Following years of destructive civil war, illegal lumber trafficking and massive fraud to fuel conflict, Liberia passed a forestry law last night in line with new policies drawn up with United Nations help to ensure that the people of the impoverished West African country benefit from this major foreign currency earner.
“The new forestry policy aims to maximize the benefits from the forestry sector to the Liberian people and put an end to the use of forest resources to fund conflict,” UN Food and Agriculture Organization (FAO) forestry officer Adrian Whiteman said. “The Liberian Forestry Development Authority is now in a position to regain authority and control over the forest resources.”
The new legislation will allow implementation of Liberia’s first-ever forestry policy, which FAO helped develop with numerous international partners through the Liberia Forest Initiative, balancing the community, conservation and commercial uses to produce a range of goods and services for the benefit of all Liberians.
The policy underscores the importance of community involvement, which did not exist before. It emphasizes the importance of good governance. Its objective is to give more equitable access to forest resources to reduce the potential for future conflict. Together with numerous international partners, FAO is helping to develop staff, skills and means to regain control over forest resources.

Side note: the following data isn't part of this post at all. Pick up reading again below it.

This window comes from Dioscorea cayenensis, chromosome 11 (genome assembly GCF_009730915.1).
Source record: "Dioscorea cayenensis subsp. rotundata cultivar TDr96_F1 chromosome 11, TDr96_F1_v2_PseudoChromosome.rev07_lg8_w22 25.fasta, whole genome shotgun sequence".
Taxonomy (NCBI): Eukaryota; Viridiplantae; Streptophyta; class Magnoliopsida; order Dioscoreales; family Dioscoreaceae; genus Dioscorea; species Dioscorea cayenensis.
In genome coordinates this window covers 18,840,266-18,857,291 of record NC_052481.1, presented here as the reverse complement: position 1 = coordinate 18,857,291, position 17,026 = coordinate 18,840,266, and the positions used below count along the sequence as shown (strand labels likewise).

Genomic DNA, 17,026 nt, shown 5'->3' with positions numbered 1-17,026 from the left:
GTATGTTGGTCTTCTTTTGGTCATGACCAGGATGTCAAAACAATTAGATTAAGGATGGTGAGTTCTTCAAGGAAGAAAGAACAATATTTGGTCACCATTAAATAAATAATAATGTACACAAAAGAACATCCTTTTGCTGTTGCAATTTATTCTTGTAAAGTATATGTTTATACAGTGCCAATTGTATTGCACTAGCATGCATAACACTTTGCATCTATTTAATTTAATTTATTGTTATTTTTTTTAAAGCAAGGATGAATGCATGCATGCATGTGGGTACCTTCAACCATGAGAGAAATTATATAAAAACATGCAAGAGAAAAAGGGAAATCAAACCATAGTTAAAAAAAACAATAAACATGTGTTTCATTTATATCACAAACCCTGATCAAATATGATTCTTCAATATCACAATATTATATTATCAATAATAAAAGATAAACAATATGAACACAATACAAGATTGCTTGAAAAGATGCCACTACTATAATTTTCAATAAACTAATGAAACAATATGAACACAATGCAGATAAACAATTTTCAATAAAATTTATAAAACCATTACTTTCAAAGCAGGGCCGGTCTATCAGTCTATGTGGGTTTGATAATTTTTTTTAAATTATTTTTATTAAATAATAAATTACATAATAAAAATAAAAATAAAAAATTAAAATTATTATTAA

“We plan to continue supporting the Liberian forestry authorities so that their forests may again be used to benefit all Liberians and to alleviate poverty,” Mr. Whiteman said.
Forests account for 47 per cent of Liberia’s land. In the late 1990s, their contribution to the gross domestic product amounted to about 20 per cent and accounted for over 50 per cent of the country's export earnings. Between 1989 and 2003, revenue from forests was used to fund armed conflict, forcing the UN Security Council to impose sanctions on timber exports in July 2003.
When international support for better forest management began in June 2004, the sector was in complete disarray. There was no experienced leadership, a weak understanding of the importance of good governance and no ability to enforce rules and regulations. A distorted concession system that had led to massive fraud also plagued the sector.